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Crop rotation significantly influences the composition of soil, rhizosphere, and root microbiota in canola (Brassica napus L.)

Town, J. R., T. Dumonceaux, B. Tidemann and B. L. Helgason. 2023.


Crop rotation is an agronomic practice that is known to enhance productivity and yield, and decrease pest and disease pressure. Economic and other factors have increased the frequency of certain crops, including canola, with unknown effects on the below ground microbial communities that impact plant health and performance. This study investigated the effect of 12 years of crop rotation including canola-wheat; canola-pea-barley; and unrotated canola across three geographic sites in Western Canada with diverse soil types and environmental conditions. To provide data on mature, established crop rotation strategies, root exudate profiles, soil nutrient fluxes, and bacterial and fungal microbial community profiles were determined at the flowering stage in the final two (canola) years of the 12-year rotations.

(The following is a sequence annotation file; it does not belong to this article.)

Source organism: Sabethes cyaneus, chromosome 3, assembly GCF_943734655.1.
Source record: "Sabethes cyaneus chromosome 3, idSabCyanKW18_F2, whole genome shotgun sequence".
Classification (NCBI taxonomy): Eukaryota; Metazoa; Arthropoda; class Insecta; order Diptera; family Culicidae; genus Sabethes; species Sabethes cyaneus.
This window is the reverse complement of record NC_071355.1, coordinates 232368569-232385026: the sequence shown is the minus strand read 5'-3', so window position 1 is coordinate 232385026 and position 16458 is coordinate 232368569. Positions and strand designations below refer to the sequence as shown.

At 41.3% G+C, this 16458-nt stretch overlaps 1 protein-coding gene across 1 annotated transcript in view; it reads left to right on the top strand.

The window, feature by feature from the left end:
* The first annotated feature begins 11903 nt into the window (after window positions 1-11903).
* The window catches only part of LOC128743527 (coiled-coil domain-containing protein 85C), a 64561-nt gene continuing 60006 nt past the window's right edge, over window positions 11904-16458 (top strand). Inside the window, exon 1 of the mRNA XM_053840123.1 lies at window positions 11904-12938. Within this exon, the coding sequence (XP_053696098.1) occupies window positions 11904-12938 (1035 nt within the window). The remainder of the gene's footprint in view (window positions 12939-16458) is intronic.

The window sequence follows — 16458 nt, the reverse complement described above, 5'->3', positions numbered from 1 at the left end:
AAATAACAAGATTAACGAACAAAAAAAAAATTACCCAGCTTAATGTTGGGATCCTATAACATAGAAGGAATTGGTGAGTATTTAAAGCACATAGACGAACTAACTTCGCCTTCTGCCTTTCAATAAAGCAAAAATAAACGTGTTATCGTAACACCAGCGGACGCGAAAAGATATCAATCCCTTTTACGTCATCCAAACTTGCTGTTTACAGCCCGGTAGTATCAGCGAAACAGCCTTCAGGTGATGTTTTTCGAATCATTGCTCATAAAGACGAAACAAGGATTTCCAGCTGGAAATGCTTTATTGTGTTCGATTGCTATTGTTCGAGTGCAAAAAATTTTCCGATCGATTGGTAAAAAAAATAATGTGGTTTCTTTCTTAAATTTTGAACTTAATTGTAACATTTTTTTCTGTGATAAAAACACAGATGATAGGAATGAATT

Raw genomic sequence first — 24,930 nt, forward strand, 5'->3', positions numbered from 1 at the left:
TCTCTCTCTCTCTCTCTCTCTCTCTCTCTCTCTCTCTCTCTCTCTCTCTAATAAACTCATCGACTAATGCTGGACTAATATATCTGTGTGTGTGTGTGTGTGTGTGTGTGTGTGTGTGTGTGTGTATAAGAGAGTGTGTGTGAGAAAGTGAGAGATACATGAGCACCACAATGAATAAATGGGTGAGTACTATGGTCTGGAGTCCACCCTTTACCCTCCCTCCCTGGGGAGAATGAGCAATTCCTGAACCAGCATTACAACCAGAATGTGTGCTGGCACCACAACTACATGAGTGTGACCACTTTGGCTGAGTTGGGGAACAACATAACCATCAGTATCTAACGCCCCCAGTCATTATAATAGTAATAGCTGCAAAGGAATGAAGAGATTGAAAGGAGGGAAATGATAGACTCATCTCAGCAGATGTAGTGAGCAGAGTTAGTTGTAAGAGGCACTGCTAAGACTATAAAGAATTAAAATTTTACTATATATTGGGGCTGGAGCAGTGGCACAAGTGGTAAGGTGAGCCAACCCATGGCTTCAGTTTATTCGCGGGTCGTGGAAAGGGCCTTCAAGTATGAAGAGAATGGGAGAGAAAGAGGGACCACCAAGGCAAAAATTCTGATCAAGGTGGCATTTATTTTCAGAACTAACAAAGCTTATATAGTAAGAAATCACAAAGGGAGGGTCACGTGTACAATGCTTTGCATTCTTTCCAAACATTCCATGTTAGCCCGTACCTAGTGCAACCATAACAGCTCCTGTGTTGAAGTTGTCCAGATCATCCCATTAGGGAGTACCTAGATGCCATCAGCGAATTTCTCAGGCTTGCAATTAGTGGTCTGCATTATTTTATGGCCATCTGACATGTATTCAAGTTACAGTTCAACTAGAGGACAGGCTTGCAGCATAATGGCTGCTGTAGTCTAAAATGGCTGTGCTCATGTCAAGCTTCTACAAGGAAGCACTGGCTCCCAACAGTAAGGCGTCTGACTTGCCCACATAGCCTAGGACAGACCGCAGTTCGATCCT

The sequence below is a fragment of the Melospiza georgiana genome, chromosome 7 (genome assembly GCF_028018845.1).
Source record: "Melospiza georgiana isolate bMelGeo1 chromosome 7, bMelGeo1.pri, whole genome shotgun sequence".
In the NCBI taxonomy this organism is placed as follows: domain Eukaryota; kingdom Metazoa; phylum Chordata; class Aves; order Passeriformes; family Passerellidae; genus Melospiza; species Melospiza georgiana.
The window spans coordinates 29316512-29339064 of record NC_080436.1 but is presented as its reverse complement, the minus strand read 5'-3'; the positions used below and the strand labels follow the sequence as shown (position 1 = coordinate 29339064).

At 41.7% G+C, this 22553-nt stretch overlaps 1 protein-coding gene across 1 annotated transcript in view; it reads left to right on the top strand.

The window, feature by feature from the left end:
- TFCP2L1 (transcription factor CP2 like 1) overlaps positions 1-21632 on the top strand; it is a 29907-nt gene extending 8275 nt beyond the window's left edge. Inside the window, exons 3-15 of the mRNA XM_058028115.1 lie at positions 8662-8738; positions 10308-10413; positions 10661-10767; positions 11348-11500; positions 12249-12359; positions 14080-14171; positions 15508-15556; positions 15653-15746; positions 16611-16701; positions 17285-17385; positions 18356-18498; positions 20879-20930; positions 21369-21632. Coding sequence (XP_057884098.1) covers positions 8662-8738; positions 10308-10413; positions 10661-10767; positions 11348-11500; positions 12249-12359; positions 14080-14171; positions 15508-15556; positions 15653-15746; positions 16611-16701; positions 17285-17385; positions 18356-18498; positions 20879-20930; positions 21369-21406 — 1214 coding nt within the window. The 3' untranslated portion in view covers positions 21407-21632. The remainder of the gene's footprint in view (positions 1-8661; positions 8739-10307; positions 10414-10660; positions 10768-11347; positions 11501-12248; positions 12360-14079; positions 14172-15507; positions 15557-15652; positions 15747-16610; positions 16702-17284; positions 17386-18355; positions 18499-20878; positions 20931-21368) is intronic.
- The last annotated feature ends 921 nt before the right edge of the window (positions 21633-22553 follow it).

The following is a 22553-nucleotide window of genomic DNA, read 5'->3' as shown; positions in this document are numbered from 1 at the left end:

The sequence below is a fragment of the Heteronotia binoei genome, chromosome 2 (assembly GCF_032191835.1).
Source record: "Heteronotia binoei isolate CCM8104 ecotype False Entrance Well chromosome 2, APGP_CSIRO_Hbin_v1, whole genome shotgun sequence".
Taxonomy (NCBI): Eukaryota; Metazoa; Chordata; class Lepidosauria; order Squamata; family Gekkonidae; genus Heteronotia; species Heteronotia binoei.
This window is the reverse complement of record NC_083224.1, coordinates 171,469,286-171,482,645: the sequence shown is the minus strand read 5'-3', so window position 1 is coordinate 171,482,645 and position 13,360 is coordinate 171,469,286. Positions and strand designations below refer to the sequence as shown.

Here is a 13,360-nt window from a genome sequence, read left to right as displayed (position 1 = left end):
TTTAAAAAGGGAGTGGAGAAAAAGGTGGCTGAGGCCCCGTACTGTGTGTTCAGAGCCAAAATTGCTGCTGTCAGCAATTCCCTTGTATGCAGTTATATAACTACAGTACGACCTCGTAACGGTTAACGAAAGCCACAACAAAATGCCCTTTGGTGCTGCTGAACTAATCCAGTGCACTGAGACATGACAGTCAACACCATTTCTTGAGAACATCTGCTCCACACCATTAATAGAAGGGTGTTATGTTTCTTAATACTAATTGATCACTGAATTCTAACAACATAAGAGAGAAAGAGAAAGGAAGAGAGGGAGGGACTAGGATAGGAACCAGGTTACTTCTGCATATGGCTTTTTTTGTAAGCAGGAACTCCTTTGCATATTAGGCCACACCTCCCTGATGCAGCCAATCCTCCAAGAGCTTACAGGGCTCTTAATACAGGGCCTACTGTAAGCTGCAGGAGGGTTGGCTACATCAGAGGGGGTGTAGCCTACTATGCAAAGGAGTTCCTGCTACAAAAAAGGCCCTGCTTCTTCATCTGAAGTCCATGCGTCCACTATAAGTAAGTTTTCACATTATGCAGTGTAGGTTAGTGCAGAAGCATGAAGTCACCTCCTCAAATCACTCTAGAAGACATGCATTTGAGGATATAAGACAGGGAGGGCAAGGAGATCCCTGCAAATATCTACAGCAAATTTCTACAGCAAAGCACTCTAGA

Key Words

Olpidium, Microbial diversity, Crop rotation, Root exudates, Soil nutrients